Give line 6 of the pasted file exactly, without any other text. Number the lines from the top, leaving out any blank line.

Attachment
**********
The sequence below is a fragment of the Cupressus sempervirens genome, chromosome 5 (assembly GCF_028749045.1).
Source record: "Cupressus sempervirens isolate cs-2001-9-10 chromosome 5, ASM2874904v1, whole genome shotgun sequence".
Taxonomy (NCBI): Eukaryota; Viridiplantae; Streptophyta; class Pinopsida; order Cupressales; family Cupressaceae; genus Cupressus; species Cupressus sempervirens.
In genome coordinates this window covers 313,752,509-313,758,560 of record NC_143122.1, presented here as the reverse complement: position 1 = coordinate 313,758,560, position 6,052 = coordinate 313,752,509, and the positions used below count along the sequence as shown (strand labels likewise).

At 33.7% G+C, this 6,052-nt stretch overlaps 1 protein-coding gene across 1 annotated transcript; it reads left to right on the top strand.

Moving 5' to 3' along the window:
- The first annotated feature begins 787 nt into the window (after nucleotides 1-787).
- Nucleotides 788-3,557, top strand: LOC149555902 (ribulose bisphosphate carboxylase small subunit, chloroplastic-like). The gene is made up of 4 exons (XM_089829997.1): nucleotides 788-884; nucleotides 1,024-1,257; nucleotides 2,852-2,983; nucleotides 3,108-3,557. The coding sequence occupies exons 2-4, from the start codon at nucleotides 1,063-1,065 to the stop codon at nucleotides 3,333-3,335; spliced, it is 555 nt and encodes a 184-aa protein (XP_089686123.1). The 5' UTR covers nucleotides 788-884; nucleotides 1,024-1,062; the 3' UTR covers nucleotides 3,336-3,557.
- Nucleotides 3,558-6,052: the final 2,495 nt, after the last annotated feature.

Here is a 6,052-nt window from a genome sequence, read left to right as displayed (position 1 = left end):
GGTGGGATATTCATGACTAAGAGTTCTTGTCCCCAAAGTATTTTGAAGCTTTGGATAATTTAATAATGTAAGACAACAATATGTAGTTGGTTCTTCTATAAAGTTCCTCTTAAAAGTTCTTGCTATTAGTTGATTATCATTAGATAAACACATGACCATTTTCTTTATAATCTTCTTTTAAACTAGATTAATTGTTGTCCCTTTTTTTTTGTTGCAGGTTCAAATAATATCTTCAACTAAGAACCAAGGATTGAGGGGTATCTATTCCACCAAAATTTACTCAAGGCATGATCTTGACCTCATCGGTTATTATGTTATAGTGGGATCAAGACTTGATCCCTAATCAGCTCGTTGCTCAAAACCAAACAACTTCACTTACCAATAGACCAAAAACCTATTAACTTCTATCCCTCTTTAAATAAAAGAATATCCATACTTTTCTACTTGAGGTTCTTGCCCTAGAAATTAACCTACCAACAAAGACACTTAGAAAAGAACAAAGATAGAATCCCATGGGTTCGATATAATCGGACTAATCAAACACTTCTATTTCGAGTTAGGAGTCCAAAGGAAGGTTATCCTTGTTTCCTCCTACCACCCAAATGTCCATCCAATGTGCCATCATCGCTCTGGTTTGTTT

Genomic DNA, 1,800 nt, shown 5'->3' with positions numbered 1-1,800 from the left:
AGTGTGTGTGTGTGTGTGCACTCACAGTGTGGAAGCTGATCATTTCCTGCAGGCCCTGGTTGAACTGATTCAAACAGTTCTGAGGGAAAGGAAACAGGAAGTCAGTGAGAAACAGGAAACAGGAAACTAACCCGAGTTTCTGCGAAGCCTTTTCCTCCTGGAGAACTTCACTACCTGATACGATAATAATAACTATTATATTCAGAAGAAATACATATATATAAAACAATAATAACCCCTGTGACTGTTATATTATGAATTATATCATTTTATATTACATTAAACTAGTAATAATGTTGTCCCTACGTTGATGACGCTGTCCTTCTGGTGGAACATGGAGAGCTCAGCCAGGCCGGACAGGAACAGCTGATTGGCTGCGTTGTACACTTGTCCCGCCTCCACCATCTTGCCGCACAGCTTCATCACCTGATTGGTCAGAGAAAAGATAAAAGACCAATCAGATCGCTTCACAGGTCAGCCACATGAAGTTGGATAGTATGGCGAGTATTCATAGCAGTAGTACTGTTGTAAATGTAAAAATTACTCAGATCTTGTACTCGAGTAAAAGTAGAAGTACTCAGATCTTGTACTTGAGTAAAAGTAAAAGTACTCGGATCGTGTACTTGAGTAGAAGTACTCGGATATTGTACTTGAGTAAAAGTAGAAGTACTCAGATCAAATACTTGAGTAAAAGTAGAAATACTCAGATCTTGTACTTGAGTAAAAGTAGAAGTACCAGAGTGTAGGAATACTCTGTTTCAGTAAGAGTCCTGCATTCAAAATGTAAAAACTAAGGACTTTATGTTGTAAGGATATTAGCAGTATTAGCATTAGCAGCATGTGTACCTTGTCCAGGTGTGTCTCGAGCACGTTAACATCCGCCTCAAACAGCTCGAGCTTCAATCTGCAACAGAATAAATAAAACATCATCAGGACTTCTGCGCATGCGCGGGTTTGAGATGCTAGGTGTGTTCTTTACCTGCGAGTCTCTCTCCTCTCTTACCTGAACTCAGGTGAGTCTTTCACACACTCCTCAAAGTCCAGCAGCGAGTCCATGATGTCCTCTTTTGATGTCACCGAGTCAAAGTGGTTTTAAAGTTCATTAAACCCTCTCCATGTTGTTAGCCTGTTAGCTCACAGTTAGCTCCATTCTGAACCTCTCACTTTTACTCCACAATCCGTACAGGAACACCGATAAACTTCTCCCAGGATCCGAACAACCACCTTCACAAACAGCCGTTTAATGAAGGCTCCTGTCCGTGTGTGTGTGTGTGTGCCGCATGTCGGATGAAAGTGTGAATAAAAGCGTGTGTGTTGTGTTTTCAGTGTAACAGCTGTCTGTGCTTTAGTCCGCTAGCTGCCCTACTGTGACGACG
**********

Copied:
Moving 5' to 3' along the window: